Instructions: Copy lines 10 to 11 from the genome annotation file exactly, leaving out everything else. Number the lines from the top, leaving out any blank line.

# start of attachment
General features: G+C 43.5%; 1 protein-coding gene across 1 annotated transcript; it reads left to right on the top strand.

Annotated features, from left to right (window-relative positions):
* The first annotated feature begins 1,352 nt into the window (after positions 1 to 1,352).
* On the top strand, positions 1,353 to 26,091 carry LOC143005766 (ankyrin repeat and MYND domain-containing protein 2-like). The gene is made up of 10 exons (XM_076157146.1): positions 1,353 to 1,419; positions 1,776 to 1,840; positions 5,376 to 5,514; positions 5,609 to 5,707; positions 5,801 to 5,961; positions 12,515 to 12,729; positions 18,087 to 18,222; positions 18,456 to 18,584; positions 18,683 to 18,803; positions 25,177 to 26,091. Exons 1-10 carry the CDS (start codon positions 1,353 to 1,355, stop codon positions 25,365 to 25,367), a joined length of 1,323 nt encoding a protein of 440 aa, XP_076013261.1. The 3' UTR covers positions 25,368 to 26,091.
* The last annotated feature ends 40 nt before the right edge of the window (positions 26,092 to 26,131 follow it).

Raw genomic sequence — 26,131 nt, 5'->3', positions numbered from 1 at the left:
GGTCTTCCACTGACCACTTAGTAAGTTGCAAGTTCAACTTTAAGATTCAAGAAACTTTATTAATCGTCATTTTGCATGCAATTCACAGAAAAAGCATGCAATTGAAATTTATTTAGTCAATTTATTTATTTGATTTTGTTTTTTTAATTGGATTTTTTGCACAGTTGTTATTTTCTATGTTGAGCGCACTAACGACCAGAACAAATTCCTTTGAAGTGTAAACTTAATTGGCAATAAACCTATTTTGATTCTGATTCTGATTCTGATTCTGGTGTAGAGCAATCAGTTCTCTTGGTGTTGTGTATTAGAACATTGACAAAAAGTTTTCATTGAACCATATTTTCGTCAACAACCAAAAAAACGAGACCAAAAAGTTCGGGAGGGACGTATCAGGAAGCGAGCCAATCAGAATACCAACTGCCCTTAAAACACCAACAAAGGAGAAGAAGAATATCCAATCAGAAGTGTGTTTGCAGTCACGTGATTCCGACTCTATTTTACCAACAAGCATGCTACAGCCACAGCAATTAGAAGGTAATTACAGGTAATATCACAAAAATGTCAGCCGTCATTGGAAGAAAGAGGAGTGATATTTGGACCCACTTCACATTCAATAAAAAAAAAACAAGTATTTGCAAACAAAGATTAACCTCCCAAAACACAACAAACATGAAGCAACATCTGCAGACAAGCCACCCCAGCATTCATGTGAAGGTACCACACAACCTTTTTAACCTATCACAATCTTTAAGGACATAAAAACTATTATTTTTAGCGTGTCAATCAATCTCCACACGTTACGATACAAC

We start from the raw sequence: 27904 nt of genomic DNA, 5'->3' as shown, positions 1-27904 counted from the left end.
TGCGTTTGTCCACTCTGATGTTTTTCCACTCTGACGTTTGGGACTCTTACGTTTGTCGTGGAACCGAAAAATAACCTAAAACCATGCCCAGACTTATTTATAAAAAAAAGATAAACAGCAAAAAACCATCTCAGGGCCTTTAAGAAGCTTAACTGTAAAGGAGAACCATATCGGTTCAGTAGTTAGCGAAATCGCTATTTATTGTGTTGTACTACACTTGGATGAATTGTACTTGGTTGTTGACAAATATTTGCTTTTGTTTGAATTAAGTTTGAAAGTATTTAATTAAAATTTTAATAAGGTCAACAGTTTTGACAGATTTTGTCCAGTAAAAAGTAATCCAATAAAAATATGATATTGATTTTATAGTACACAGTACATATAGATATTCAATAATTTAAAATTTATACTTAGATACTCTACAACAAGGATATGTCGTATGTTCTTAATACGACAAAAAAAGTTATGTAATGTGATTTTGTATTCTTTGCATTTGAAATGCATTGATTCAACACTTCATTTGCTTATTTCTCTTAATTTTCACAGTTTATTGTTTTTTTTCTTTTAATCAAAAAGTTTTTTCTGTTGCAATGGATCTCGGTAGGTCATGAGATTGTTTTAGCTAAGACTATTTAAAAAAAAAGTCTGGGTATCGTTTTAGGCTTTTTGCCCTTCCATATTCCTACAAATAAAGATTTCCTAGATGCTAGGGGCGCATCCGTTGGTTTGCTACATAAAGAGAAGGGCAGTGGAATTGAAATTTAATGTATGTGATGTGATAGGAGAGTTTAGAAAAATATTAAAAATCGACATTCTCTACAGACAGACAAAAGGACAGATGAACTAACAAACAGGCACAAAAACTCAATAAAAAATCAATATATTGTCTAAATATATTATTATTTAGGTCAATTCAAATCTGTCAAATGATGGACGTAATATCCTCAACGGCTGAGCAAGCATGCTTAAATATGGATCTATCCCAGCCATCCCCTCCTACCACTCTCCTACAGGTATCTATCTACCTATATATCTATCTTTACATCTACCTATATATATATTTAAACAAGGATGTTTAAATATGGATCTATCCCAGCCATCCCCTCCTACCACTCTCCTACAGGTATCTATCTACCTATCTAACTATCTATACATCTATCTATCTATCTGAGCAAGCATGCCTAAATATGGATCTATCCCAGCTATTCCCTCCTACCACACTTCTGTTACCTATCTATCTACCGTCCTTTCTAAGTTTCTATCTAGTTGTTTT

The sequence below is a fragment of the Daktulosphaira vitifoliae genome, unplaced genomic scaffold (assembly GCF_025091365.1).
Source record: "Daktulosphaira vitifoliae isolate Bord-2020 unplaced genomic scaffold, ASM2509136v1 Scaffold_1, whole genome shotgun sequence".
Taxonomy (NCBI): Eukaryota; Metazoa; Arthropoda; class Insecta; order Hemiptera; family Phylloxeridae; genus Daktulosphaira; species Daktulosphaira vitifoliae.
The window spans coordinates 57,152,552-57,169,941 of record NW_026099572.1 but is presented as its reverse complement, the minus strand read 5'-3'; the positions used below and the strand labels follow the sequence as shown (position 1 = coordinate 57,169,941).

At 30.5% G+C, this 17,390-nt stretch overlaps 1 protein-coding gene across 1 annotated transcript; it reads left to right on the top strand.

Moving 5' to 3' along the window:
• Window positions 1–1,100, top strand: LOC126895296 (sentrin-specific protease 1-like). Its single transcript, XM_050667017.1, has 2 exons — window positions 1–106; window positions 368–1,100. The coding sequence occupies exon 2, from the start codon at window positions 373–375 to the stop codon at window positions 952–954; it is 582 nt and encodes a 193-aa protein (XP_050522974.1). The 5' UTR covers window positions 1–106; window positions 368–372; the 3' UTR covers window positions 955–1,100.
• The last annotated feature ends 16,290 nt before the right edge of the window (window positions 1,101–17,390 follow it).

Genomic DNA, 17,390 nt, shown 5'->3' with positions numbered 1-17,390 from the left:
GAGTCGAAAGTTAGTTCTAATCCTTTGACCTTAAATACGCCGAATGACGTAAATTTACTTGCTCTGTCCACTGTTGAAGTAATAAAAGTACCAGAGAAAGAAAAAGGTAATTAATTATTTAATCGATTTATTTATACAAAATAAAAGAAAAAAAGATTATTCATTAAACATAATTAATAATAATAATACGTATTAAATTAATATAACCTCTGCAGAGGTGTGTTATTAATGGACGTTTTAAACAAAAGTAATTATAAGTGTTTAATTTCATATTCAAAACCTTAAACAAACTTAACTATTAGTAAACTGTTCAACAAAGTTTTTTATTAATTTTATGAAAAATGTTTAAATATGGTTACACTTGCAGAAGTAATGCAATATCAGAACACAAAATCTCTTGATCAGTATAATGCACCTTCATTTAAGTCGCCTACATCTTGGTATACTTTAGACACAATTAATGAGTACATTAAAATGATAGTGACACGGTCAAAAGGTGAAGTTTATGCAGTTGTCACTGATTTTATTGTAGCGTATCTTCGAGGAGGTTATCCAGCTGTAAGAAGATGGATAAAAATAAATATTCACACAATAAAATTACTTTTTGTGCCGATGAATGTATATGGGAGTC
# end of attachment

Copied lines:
The sequence below is a fragment of the Daktulosphaira vitifoliae genome, unplaced genomic scaffold (assembly GCF_025091365.1).
Source record: "Daktulosphaira vitifoliae isolate Bord-2020 unplaced genomic scaffold, ASM2509136v1 Scaffold_1, whole genome shotgun sequence".